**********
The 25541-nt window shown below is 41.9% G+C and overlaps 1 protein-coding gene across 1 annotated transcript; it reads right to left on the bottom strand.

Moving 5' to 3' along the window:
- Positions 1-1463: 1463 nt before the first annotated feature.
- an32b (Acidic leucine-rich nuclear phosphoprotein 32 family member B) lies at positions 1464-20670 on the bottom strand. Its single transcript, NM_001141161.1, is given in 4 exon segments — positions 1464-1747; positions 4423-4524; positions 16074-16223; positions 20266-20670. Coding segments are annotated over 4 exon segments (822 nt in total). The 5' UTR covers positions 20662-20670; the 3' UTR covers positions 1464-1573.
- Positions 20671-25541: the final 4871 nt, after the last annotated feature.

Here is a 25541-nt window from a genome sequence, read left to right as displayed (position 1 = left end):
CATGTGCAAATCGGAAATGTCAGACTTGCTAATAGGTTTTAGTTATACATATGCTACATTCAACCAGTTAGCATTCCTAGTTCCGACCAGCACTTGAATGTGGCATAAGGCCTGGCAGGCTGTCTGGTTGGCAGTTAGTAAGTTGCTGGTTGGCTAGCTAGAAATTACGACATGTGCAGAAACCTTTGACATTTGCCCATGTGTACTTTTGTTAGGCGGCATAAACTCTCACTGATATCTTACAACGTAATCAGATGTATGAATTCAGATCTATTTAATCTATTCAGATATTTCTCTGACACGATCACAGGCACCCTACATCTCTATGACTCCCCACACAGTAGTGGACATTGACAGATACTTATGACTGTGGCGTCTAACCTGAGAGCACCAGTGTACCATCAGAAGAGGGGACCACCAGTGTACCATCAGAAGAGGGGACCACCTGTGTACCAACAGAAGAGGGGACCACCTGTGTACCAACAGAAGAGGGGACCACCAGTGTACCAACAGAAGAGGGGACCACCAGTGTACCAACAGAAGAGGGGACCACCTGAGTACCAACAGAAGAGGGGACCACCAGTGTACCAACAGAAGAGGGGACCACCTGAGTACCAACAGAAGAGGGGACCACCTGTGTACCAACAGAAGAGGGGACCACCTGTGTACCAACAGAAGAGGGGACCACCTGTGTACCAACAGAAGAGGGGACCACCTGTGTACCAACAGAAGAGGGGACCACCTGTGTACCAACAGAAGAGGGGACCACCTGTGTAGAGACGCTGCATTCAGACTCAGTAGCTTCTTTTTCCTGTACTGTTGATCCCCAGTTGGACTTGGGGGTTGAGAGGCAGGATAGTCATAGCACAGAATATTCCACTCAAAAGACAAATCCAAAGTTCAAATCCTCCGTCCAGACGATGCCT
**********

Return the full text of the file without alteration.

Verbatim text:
The 25541-nt window shown below is 41.9% G+C and overlaps 1 protein-coding gene across 1 annotated transcript; it reads right to left on the bottom strand.

Moving 5' to 3' along the window:
- Positions 1-1463: 1463 nt before the first annotated feature.
- an32b (Acidic leucine-rich nuclear phosphoprotein 32 family member B) lies at positions 1464-20670 on the bottom strand. Its single transcript, NM_001141161.1, is given in 4 exon segments — positions 1464-1747; positions 4423-4524; positions 16074-16223; positions 20266-20670. Coding segments are annotated over 4 exon segments (822 nt in total). The 5' UTR covers positions 20662-20670; the 3' UTR covers positions 1464-1573.
- Positions 20671-25541: the final 4871 nt, after the last annotated feature.

Here is a 25541-nt window from a genome sequence, read left to right as displayed (position 1 = left end):
CATGTGCAAATCGGAAATGTCAGACTTGCTAATAGGTTTTAGTTATACATATGCTACATTCAACCAGTTAGCATTCCTAGTTCCGACCAGCACTTGAATGTGGCATAAGGCCTGGCAGGCTGTCTGGTTGGCAGTTAGTAAGTTGCTGGTTGGCTAGCTAGAAATTACGACATGTGCAGAAACCTTTGACATTTGCCCATGTGTACTTTTGTTAGGCGGCATAAACTCTCACTGATATCTTACAACGTAATCAGATGTATGAATTCAGATCTATTTAATCTATTCAGATATTTCTCTGACACGATCACAGGCACCCTACATCTCTATGACTCCCCACACAGTAGTGGACATTGACAGATACTTATGACTGTGGCGTCTAACCTGAGAGCACCAGTGTACCATCAGAAGAGGGGACCACCAGTGTACCATCAGAAGAGGGGACCACCTGTGTACCAACAGAAGAGGGGACCACCTGTGTACCAACAGAAGAGGGGACCACCAGTGTACCAACAGAAGAGGGGACCACCAGTGTACCAACAGAAGAGGGGACCACCTGAGTACCAACAGAAGAGGGGACCACCAGTGTACCAACAGAAGAGGGGACCACCTGAGTACCAACAGAAGAGGGGACCACCTGTGTACCAACAGAAGAGGGGACCACCTGTGTACCAACAGAAGAGGGGACCACCTGTGTACCAACAGAAGAGGGGACCACCTGTGTACCAACAGAAGAGGGGACCACCTGTGTACCAACAGAAGAGGGGACCACCTGTGTAGAGACGCTGCATTCAGACTCAGTAGCTTCTTTTTCCTGTACTGTTGATCCCCAGTTGGACTTGGGGGTTGAGAGGCAGGATAGTCATAGCACAGAATATTCCACTCAAAAGACAAATCCAAAGTTCAAATCCTCCGTCCAGACGATGCCT